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United States Department of Agriculture

Agricultural Research Service


item Bailey, Bryan
item Birkhold, Patricia
item Elias, Karol
item Gracia-garza, Javier
item Hebbar, Prakash
item Nelson, Amy
item Lumsden, Robert

Submitted to: Meeting Abstract
Publication Type: Proceedings
Publication Acceptance Date: 8/18/1997
Publication Date: N/A
Citation: N/A

Interpretive Summary: NA.

Technical Abstract: The USDA-ARS is developing bioherbicide products and technologies using plant pathogens (organisms which attack plants)for control of narcotic plants. As a strategy for control of narcotic plant production in the field, bioherbicides offer an alternative to chemical herbicides. Bioherbicides are more environmentally friendly than chemical herbicides & damage only the targeted plant species. The primary narcotic plants are coca, poppy and marijuana. These plants are distinctly different in growth requirements and habits and therefore require distinctly different control strategies. Marijuana is often grown in small plots or even indoors making use of bioherbicides impractical. Opium poppy is grown as an annual preferring relatively cool growing conditions. For bioherbicides to be effective on poppy, they must be active under these growing conditions and aggressive enough to affect yield before the opium gum is harvested. Greatest success has been in development of a bioherbicide for control of coca. Isolates of the fungus Fusarium oxysporum which cause wilt of coca have been formulated into stable bioherbicides which kill coca. The bioherbicides are slow acting but since coca is a perennial plant persisting for 25 years or more, there is ample time for the bioherbicide to work. The potential effectiveness of the bioherbicide is further supported by studies of a natural epidemic of fusarium wilt which is damaging coca fields in Peru. We are continuing to evaluate new organisms and strategies for controlling narcotic plants with the goal of developing alternative control measures.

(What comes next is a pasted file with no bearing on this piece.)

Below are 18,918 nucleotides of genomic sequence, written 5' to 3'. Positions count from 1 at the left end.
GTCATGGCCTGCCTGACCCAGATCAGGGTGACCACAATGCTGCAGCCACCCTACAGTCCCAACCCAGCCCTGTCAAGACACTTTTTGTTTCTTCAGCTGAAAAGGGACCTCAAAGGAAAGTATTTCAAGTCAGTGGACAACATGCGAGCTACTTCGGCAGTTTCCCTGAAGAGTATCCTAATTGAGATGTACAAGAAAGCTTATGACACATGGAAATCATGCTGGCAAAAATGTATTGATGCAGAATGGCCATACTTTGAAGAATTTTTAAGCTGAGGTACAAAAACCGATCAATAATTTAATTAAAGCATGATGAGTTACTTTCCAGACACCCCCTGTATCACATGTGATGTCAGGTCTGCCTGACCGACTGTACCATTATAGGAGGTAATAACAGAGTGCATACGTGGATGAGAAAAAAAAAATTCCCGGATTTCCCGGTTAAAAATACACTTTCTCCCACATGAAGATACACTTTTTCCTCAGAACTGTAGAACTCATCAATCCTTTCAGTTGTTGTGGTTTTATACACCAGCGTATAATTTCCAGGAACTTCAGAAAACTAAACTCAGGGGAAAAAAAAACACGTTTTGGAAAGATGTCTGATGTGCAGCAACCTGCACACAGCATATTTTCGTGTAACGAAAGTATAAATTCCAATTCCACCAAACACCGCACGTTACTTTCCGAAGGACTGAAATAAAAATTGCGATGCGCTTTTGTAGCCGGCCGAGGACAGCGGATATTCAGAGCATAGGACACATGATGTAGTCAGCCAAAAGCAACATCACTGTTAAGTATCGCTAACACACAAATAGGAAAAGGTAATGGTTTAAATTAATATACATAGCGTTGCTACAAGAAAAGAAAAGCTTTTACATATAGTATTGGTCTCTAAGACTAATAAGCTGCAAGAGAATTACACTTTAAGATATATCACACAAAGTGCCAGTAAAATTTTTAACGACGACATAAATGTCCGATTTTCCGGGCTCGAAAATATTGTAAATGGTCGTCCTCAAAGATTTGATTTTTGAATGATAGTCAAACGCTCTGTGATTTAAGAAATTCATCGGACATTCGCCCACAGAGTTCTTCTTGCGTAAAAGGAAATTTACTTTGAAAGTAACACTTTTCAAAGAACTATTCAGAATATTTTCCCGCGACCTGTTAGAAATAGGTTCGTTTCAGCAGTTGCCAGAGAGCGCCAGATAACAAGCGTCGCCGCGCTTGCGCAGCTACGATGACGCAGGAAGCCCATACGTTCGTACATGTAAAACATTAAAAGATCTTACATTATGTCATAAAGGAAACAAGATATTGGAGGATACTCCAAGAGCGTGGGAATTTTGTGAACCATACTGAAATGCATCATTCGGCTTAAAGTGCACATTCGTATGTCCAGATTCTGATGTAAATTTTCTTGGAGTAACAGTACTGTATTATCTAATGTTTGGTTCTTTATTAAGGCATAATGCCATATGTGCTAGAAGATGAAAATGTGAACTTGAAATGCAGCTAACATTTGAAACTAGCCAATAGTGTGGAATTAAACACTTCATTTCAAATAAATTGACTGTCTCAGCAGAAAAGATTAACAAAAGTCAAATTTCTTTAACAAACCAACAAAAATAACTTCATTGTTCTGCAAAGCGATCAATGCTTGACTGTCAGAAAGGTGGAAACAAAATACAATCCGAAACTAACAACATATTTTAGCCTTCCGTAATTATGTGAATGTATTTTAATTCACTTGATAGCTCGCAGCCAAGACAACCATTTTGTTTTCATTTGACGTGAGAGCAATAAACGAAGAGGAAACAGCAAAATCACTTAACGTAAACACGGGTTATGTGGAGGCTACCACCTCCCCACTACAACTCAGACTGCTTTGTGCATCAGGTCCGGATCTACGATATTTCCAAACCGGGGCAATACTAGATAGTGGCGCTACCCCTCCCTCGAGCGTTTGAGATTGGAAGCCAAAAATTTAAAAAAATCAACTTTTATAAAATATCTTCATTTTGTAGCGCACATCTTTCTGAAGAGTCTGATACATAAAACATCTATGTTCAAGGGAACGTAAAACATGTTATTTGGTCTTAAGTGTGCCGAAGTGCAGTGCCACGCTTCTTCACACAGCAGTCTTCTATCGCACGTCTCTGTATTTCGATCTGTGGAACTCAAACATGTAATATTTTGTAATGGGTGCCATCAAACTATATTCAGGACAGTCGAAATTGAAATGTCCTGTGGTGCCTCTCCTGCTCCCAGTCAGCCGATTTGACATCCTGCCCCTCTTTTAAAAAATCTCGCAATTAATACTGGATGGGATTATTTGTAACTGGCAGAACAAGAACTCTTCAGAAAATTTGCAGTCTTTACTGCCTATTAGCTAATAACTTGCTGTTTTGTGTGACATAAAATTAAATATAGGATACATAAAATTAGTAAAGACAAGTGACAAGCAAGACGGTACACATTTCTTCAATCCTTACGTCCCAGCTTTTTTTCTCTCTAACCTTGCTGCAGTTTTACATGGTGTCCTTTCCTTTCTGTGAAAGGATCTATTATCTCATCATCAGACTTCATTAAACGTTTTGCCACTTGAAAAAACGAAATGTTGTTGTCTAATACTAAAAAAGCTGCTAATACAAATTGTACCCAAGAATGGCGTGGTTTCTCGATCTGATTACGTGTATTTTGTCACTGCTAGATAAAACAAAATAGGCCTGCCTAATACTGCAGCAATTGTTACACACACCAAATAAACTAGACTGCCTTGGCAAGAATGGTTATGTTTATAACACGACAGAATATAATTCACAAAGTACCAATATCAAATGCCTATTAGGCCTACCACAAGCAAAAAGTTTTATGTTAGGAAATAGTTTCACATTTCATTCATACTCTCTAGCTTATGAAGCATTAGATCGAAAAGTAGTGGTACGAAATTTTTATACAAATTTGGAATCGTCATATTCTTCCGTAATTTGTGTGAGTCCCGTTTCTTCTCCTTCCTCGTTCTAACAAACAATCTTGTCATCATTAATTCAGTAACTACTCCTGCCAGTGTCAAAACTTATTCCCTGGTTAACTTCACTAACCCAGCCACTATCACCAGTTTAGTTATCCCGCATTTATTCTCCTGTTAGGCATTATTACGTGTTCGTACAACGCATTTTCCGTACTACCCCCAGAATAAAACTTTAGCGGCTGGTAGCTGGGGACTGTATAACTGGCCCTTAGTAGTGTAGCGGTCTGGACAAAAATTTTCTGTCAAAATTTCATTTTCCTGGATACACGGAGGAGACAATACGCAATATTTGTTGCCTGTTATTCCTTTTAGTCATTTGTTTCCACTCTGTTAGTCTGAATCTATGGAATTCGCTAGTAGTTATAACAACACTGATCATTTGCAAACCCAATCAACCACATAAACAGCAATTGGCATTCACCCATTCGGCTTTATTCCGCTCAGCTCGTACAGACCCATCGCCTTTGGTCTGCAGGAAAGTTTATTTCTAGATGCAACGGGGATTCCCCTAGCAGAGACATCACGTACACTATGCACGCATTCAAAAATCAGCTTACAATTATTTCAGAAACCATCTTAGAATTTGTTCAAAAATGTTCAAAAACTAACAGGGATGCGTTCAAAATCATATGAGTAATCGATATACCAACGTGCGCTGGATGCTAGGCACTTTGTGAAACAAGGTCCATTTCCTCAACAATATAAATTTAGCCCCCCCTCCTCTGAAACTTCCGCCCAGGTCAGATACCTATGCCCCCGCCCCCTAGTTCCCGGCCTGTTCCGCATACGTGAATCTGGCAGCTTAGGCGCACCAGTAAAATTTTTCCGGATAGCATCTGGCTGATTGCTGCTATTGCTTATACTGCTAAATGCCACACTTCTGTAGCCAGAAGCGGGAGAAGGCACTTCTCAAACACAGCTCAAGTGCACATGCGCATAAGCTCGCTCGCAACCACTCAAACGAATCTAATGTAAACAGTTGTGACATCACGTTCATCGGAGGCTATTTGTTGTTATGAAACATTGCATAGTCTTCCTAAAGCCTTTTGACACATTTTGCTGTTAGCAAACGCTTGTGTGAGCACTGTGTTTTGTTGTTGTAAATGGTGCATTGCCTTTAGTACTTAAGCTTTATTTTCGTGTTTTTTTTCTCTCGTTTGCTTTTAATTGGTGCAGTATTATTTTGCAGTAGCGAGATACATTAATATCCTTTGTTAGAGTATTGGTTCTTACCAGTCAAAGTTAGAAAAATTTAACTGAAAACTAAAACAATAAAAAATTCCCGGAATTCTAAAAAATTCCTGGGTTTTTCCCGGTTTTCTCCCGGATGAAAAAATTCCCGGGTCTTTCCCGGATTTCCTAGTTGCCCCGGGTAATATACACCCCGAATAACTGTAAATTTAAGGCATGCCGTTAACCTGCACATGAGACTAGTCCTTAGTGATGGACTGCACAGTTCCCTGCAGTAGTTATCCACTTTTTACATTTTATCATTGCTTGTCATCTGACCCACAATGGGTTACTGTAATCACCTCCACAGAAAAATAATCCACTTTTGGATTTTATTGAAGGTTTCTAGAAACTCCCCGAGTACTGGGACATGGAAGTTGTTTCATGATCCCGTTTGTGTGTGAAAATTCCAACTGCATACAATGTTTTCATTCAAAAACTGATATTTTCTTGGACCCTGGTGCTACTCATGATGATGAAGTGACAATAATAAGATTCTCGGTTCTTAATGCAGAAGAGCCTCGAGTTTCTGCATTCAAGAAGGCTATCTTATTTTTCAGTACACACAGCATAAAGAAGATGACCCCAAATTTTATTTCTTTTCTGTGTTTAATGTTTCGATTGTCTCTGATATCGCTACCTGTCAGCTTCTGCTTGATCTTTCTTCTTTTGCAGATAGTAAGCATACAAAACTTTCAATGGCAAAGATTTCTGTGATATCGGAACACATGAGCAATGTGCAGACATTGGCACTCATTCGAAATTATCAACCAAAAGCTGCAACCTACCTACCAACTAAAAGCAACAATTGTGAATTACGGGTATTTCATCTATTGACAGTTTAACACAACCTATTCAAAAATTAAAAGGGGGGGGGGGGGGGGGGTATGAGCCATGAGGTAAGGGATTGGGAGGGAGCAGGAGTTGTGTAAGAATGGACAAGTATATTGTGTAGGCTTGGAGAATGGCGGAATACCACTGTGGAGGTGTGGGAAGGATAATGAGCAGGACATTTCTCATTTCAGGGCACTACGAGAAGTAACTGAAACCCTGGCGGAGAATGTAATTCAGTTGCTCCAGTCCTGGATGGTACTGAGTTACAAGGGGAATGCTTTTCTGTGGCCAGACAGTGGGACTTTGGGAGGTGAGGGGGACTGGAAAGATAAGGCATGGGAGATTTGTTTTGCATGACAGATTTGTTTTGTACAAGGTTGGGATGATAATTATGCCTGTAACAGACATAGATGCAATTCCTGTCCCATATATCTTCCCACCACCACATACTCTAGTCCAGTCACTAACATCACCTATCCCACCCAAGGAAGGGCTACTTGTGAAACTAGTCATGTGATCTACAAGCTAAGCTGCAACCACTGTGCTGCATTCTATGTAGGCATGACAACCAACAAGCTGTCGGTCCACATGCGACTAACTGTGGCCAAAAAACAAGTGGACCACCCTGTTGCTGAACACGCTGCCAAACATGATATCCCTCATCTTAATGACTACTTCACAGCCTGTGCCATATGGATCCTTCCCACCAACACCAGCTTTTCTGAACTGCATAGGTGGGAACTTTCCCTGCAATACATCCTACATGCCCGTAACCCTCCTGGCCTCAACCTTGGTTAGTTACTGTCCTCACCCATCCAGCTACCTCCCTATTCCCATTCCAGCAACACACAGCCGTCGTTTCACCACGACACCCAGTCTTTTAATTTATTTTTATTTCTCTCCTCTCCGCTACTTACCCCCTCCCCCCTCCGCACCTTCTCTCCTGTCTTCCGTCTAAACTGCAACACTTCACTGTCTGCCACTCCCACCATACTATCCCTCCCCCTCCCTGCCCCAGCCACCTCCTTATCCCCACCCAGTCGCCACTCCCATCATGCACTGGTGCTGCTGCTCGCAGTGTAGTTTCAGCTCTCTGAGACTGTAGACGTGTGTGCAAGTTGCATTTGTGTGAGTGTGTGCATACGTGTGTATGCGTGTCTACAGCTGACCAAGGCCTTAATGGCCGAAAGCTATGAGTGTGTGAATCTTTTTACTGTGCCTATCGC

Last Modified: 10/19/2017
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